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The Magazine of The Evangelical Lutheran Church in America

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A dying man's words

What did he really mean?

As Walter Bouman’s seminary roommate 51 years ago whom I visited only once since then, I was pleased to see the article detailing his last days and highlighting his faithful service to the Lord and his faith journey ("Counting the last days," November, page 22 in the print edition). But on a sensitive note, I must ask: Is it possible that a few sentences from the interview were misunderstood? On page 24 Walt is quoted as saying: “I’ve come to accept God’s universal salvation .... Christ will raise us all—and somehow bend us into shape ....” I, too, believe in “universal salvation”—that Jesus Christ died for the forgiveness of sins of every person who ever lived. That is the greatest core doctrine of Lutheranism ever espoused. But, the big “but”: “The one who believes and is baptized will be saved; but the one who does not believe will be condemned” (Mark 16:16). Pretty clear words from God. We know the Universalists teach that everyone will be saved. If that were true, which it isn’t, why would we Lutherans preach law and gospel? Yet the paragraph on page 24 makes out my roomie to be a Universalist, which I don’t believe he was. I think he was referring only to believers.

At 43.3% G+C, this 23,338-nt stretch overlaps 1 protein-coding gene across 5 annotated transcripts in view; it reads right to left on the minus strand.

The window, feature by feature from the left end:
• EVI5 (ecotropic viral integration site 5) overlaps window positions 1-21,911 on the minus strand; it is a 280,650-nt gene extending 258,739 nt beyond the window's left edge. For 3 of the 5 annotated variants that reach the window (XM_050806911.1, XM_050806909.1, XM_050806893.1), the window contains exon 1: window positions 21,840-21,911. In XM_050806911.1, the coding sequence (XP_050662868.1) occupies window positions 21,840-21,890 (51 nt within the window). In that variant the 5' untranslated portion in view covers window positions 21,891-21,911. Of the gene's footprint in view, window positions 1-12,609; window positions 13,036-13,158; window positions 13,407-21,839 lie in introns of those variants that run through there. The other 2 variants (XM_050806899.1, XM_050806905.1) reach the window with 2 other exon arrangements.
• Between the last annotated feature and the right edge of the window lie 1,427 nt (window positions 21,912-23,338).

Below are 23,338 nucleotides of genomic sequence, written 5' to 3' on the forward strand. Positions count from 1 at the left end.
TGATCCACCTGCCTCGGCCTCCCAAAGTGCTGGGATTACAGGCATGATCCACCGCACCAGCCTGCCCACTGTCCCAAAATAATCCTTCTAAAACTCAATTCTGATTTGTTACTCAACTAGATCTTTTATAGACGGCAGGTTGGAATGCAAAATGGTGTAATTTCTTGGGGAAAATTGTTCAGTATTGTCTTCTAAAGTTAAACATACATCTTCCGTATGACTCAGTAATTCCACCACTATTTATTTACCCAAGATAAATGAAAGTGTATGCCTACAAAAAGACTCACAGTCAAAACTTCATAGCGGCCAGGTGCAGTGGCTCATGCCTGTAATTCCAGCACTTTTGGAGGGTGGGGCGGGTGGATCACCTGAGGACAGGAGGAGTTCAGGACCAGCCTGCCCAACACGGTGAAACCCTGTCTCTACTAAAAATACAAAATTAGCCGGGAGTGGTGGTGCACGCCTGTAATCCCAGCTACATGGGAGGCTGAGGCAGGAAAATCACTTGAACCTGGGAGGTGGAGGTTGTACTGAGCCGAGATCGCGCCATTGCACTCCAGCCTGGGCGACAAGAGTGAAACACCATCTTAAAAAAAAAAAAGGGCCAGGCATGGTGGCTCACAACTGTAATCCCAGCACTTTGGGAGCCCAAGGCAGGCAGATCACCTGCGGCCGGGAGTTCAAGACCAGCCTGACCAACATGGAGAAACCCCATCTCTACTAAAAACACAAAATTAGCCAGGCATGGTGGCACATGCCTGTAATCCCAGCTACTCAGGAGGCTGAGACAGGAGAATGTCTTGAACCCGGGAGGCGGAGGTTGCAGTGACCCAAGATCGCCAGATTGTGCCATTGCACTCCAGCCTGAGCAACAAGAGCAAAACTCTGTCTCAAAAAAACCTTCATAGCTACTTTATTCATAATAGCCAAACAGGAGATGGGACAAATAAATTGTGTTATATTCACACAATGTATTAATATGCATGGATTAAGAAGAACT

Clyde W. Kaminska
Port Charlotte, Fla.

Bouman’s farewell article portrays many beauties of God’s grace and goodness. Yet his thinking about God raising us all on the final day and bending the most vile sinners, repentant or not, into a God-shaped kingdom really is sad—sad because then there would not be the God of Scriptures who will return to “judge the living and the dead.” Jesus didn’t come to scare the hell out of us, but he truthfully proclaimed that without faith in God’s redeeming and delivering power there is an eternal consequence that ends in a place “where the worm never dies, and the fire is never quenched” (Mark 9:48). C.S. Lewis wrote: “I do not think that all who choose wrong roads perish; but their rescue consists in being put back on the right road.”

Jim Peterson
Byron, Minn.


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